On Monday evening I saw my friend Jimmy; he was making one of his rare binning forays through the back alleys of Fairview and he was beaming—literally.
“Mr. Fixit” had mickey-moused a head-mounted incandescent floodlamp to guide his way. He’d even wired in a custom taillight on the back of the helmet, though it wasn’t evident at first glance.
“Is it on? It’s not on?" he asked as he joggled and tapped his helmet rig until the little blue and red LEDs jittered to life.
Jimmy looked like a high tech Victorian spelunker from the 1870s—like an adventurous inventor out of a Tom Swift novel.
He’s so authentic. He’s got cyberpunk down cold and he doesn’t even know what it is.
Such a shining character our Jimmy!
Jimmy’s very handy. He may be the handiest binner I know, which is saying something.
Building bike trailers out of found items; trailer hitches out of office chair wheels—all par for the course.
So running into Jimmy can be an impromptu master class in handiness.
He explained to me the details of how he built the headlamp: the kind of bulb, the battery, how it was wired—I really didn’t pay attention. I was too dazzled, figuratively and literally.
Suffice it to say that if a motor was involved, he hand-wound the copper windings and any vacuum tubes were made from wee spice bottles plucked from the garbage and evacuated of air using a modified tire pump.
I really should have made notes. There was certainly enough light.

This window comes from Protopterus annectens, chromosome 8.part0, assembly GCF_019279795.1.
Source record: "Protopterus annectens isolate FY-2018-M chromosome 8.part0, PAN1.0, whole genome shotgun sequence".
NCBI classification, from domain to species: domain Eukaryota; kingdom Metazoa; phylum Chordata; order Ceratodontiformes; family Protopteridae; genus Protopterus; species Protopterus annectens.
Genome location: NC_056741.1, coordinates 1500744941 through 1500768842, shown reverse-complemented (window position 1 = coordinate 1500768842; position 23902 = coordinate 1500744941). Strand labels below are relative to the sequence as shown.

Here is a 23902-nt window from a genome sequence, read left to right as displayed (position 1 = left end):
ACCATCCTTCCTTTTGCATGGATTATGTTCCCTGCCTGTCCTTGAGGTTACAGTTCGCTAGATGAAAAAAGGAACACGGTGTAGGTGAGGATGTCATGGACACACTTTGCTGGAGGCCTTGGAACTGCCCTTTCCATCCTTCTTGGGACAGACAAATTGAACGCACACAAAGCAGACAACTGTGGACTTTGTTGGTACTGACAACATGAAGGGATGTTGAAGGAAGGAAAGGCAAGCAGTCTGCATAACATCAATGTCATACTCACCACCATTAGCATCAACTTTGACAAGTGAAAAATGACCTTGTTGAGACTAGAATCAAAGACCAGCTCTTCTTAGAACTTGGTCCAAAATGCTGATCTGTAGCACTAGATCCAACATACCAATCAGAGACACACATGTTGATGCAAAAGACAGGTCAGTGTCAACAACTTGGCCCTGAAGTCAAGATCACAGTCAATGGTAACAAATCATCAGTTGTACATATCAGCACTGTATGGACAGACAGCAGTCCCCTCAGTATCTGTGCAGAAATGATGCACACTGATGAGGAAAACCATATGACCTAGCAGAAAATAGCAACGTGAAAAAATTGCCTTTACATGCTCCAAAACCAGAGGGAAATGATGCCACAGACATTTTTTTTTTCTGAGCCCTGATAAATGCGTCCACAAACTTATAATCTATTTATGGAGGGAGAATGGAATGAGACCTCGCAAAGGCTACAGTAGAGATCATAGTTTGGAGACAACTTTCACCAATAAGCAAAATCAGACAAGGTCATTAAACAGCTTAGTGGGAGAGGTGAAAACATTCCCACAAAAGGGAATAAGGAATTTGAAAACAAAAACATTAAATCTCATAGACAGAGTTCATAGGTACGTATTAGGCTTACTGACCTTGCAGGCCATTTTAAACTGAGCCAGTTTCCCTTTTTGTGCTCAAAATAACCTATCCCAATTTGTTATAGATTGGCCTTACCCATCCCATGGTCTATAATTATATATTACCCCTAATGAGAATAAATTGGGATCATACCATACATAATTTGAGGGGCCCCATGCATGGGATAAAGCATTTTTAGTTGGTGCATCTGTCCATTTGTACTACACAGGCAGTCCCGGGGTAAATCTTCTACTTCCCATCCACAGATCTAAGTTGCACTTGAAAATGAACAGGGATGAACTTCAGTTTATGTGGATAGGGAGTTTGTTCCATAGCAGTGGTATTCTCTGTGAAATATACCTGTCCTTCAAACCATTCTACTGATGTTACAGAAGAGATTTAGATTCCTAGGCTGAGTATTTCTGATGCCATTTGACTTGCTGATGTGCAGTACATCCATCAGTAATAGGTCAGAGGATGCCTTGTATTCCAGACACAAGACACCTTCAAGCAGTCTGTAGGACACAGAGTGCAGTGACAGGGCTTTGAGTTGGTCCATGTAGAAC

A binner’s roll model
Jimmy had been a homeless binner for years when I first met him in in a back alley in 2004. Back in the day he would have been one of the pioneer bike and trailer binners. He always impressed me with his work ethic and his self-reliant spirit.
Many people took him to be a loud-mouthed, opinionated, aggressive A-hole. I saw him as forthright, honest, and always willing to stand up for himself.
People who took the manner for the whole man missed the fact of Jimmy’s intelligence and good heart. And I think he played up the “loose cannon” thing a bit for effect. He could be remarkably canny the way he conducted himself as a homeless person.
I never forget that he quietly squatted in a deserted Shaughnessy mansion for something like a whole year and his rich neighbours, who all figured out he was there, never called the police or otherwise expressed any concern about the hobo in their midst.
When a police patrol happened on him one evening, they were suitably impressed. You would have been too if you knew how the residents of Shaughnessy tend to “interface” with homeless binners.
Now Jimmy lives in the Downtown Eastside on government disability and is semi-retired from binning.
Actually, two things can’t be said of Jimmy: that he’s either shy or retiring, so let’s just say he’s slowed down a bit.
But only a bit. Asking a long-time homeless binner to stay inside on a warm summer’s evening is like asking a politician not to make a speech of it.
It took him some years to settle into a good routine down there in drug town—living in the Downtown Eastside is not necessarily better than being homeless in Fairview.
But these days he’s a happier and more mellow person. He wasn’t actually joking when he told me he’d recently been decertified (apparently in B.C. you can be certified for being crazy like a fox).
The defensive hostility he wore like armour when he was homeless is largely a thing of the past.
I’m happy to say now that Jimmy has been able to let his guard down, his excellent character shines through for all to see.